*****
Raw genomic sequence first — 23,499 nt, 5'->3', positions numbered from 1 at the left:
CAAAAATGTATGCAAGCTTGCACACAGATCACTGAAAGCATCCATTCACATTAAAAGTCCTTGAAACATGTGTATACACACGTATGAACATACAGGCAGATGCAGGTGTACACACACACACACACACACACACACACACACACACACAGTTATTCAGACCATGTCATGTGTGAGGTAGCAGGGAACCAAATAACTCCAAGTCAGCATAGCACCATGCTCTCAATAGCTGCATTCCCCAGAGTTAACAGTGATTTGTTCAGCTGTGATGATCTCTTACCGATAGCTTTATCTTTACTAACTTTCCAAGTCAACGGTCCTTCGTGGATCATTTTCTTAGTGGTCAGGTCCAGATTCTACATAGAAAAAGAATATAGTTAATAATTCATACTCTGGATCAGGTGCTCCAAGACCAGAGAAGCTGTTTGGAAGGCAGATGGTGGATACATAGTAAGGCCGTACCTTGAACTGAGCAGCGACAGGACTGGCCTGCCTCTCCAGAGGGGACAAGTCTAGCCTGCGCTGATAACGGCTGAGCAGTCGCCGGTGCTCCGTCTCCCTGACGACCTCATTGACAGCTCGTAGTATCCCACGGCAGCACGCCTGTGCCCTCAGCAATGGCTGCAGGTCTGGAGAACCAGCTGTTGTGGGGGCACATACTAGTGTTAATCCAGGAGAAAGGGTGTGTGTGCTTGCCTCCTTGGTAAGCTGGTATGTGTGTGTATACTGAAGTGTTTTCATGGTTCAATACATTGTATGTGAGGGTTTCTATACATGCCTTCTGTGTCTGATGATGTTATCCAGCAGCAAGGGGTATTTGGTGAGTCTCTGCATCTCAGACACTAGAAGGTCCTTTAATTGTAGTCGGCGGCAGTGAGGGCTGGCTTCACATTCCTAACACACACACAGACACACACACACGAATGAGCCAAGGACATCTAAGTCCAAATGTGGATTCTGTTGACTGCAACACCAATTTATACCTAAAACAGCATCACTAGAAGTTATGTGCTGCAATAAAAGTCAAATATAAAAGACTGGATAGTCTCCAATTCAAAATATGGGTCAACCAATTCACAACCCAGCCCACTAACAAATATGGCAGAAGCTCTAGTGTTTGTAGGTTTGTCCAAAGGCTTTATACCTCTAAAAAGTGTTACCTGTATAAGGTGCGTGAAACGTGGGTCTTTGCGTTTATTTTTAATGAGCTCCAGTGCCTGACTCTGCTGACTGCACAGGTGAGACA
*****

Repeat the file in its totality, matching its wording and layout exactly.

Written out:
Raw genomic sequence first — 23,499 nt, 5'->3', positions numbered from 1 at the left:
CAAAAATGTATGCAAGCTTGCACACAGATCACTGAAAGCATCCATTCACATTAAAAGTCCTTGAAACATGTGTATACACACGTATGAACATACAGGCAGATGCAGGTGTACACACACACACACACACACACACACACACACACACACAGTTATTCAGACCATGTCATGTGTGAGGTAGCAGGGAACCAAATAACTCCAAGTCAGCATAGCACCATGCTCTCAATAGCTGCATTCCCCAGAGTTAACAGTGATTTGTTCAGCTGTGATGATCTCTTACCGATAGCTTTATCTTTACTAACTTTCCAAGTCAACGGTCCTTCGTGGATCATTTTCTTAGTGGTCAGGTCCAGATTCTACATAGAAAAAGAATATAGTTAATAATTCATACTCTGGATCAGGTGCTCCAAGACCAGAGAAGCTGTTTGGAAGGCAGATGGTGGATACATAGTAAGGCCGTACCTTGAACTGAGCAGCGACAGGACTGGCCTGCCTCTCCAGAGGGGACAAGTCTAGCCTGCGCTGATAACGGCTGAGCAGTCGCCGGTGCTCCGTCTCCCTGACGACCTCATTGACAGCTCGTAGTATCCCACGGCAGCACGCCTGTGCCCTCAGCAATGGCTGCAGGTCTGGAGAACCAGCTGTTGTGGGGGCACATACTAGTGTTAATCCAGGAGAAAGGGTGTGTGTGCTTGCCTCCTTGGTAAGCTGGTATGTGTGTGTATACTGAAGTGTTTTCATGGTTCAATACATTGTATGTGAGGGTTTCTATACATGCCTTCTGTGTCTGATGATGTTATCCAGCAGCAAGGGGTATTTGGTGAGTCTCTGCATCTCAGACACTAGAAGGTCCTTTAATTGTAGTCGGCGGCAGTGAGGGCTGGCTTCACATTCCTAACACACACACAGACACACACACACGAATGAGCCAAGGACATCTAAGTCCAAATGTGGATTCTGTTGACTGCAACACCAATTTATACCTAAAACAGCATCACTAGAAGTTATGTGCTGCAATAAAAGTCAAATATAAAAGACTGGATAGTCTCCAATTCAAAATATGGGTCAACCAATTCACAACCCAGCCCACTAACAAATATGGCAGAAGCTCTAGTGTTTGTAGGTTTGTCCAAAGGCTTTATACCTCTAAAAAGTGTTACCTGTATAAGGTGCGTGAAACGTGGGTCTTTGCGTTTATTTTTAATGAGCTCCAGTGCCTGACTCTGCTGACTGCACAGGTGAGACA